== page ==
One of Pinot Noir’s most successful New World outposts, the Willamette Valley is the largest and most important AVA in Oregon. With a temperate climate moderated by Pacific Ocean influence, it is perfect for cool-climate viticulture—warm and dry summers allow for steady, even ripening, and frost is rarely a risk during spring and even winter. Mountain ranges bordering three sides of the valley, particularly the Chehalem Mountains, provide the option for higher-elevation, cooler vineyard sites. The three prominent soil types here create significant difference in wine styles between vineyards and sub-AVAs—the iron-rich, basalt-based Jory volcanic soils found commonly in the Dundee Hills are rich in clay and holds water well; the chalky, sedimentary soils of Ribbon Ridge, Yamhill-Carlton, and McMinnville encourage complex root systems as vines struggle to search for water and minerals; and the silty loess found in the Chehalem Mountains, somewhere in between the other two in texture, is fertile and well-draining but erodes easily, creating challenges for growers but necessitating careful vineyard management.
The celebrated Pinot Noir of the Willamette Valley typically offers supple red fruit, especially cranberry, without the powerful punch often packed by its California counterparts. Elegance is paramount here, and fruit flavors are balanced by forest floor, wild mushroom, and dried herbs—much more in line with Burgundian examples of the variety. Chardonnay too takes its inspiration from the French motherland, focusing on tart, crisp fruit and minerality, rarely relying upon heavy new oak. Pinot Gris here is fleshy and bright, and Riesling is dry, aromatic, and citrus-focused.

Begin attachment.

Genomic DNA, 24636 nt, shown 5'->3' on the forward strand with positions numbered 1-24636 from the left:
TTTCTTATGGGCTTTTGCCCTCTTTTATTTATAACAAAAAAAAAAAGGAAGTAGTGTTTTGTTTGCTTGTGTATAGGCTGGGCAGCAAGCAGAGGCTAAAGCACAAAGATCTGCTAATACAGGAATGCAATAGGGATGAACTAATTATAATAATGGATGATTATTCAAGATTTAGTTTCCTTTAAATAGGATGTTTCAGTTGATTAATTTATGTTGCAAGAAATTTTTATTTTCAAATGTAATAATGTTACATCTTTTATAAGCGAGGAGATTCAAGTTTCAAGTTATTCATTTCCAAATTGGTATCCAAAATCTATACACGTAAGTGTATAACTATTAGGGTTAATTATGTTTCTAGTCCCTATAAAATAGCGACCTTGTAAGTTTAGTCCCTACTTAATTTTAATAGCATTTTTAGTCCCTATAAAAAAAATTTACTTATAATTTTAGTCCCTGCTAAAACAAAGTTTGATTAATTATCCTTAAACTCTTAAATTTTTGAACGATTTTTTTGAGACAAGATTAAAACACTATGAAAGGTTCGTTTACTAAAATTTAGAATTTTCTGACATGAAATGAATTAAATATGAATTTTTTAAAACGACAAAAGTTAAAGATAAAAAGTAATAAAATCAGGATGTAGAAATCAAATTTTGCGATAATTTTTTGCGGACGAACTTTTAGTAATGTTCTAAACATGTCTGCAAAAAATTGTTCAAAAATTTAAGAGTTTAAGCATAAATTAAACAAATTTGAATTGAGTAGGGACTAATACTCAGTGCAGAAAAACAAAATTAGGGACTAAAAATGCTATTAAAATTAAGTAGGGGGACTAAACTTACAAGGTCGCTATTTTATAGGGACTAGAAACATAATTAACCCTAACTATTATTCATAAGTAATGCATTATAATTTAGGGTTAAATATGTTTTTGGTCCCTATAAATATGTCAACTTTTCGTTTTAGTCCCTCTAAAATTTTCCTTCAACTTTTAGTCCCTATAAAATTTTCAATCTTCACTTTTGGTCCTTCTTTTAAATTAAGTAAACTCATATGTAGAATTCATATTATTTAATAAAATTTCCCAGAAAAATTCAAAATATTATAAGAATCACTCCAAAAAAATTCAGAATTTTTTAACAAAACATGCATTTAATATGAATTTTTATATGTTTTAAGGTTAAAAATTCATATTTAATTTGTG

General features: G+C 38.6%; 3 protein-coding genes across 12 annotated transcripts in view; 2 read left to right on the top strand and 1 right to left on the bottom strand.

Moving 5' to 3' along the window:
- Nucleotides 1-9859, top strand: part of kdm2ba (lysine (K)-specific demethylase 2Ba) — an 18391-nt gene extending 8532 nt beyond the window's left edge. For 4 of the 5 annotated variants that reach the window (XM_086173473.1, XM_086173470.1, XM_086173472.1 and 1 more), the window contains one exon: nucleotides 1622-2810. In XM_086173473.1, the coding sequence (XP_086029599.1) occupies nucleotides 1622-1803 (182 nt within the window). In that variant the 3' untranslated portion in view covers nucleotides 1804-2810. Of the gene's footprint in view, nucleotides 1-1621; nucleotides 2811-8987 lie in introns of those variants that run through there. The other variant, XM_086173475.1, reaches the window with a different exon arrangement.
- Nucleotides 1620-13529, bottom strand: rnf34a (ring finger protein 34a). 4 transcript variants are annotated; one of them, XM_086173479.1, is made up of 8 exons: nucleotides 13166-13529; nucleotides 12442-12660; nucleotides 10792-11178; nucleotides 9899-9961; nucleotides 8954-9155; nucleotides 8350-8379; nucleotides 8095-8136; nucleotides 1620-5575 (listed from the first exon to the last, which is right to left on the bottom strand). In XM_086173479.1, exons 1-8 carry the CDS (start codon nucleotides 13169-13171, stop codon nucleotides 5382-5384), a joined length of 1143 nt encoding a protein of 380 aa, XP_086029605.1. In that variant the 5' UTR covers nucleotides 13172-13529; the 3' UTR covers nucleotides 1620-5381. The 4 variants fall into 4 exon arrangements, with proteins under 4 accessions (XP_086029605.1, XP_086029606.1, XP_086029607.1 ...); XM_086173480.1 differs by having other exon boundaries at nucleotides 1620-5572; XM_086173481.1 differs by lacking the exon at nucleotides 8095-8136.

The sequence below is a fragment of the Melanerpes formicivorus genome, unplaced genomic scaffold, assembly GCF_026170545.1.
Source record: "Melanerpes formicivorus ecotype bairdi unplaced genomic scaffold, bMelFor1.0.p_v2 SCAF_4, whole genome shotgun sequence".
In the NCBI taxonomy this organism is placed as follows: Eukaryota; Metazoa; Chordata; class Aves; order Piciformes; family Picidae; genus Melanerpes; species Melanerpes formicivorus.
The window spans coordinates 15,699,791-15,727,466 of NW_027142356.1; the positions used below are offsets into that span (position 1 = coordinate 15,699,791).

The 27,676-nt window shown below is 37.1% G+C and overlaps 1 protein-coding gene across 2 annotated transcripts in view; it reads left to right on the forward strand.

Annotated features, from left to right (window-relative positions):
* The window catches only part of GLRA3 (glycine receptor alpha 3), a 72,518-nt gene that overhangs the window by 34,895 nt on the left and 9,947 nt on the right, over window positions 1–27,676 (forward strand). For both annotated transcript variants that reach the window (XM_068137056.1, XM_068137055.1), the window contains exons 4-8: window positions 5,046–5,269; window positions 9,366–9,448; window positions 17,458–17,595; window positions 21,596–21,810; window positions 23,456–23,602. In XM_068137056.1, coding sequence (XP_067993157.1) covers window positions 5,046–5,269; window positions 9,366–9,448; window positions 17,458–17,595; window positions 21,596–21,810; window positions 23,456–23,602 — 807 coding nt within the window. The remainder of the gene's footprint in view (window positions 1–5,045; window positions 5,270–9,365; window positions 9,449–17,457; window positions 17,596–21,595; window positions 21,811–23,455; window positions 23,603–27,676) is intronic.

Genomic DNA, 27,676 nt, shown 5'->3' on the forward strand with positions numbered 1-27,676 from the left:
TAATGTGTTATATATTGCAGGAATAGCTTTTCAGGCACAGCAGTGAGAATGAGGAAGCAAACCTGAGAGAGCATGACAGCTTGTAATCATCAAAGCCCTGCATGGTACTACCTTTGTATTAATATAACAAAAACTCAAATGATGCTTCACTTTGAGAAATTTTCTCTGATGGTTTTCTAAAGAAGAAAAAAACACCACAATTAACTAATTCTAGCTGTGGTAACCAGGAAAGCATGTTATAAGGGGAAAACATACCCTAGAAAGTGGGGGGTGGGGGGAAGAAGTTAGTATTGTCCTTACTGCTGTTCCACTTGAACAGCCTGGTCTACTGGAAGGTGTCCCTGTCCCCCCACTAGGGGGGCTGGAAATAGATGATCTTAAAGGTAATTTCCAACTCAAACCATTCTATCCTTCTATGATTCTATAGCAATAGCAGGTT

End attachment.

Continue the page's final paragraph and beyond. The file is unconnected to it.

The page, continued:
One of the most difficult yet rewarding grapes to grow...
One of the most difficult yet rewarding grapes to grow, Pinot Noir is commonly referred to by winemakers as the “heartbreak grape.” However, the greatest red wines of Burgundy prove that it is unquestionably worth the effort. More reflective than most varieties of the land on which it is grown, Pinot Noir prefers a cool climate, requires low yields to achieve high quality, and demands care in the vineyard and lots of attention in the winery. It is an important component of Champagne and the only variety permitted in red Burgundy. Pinot Noir enjoys immense popularity internationally, most notably in Oregon, California, and New Zealand.
In the Glass
Pinot Noir Is all about red fruit—strawberry, raspberry, and cherry. It is relatively pale in color with soft tannins and lively acidity. It ranges in body from very light to the heavier side of medium, typically landing somewhere in the middle—giving it extensive possibilities for food pairing. With age (of which the best examples can handle an astounding amount), it can develop hauntingly beautiful characteristics of fresh earth, autumn leaves, and truffles.
Pinot’s healthy acidity cuts through the oiliness of pink-fleshed fish like salmon, ocean trout, and tuna. Its mild mannered tannins don’t fight with spicy food, and give it enough structure to pair with all sorts of poultry—chicken, quail, and especially duck. As the namesake wine of Boeuf Bourguignon, it can even match with heavier fare. Pinot Noir is also very vegetarian-friendly—most notably with any dish that features mushrooms.
Pinot Noir is dangerously drinkable, highly addictive, and has a bad habit of emptying the wallet. Look for affordable but still delicious examples from Germany (as Spätburgunder), Italy (as Pinot Nero), Chile, New Zealand, and France’s Loire Valley and Alsace regions.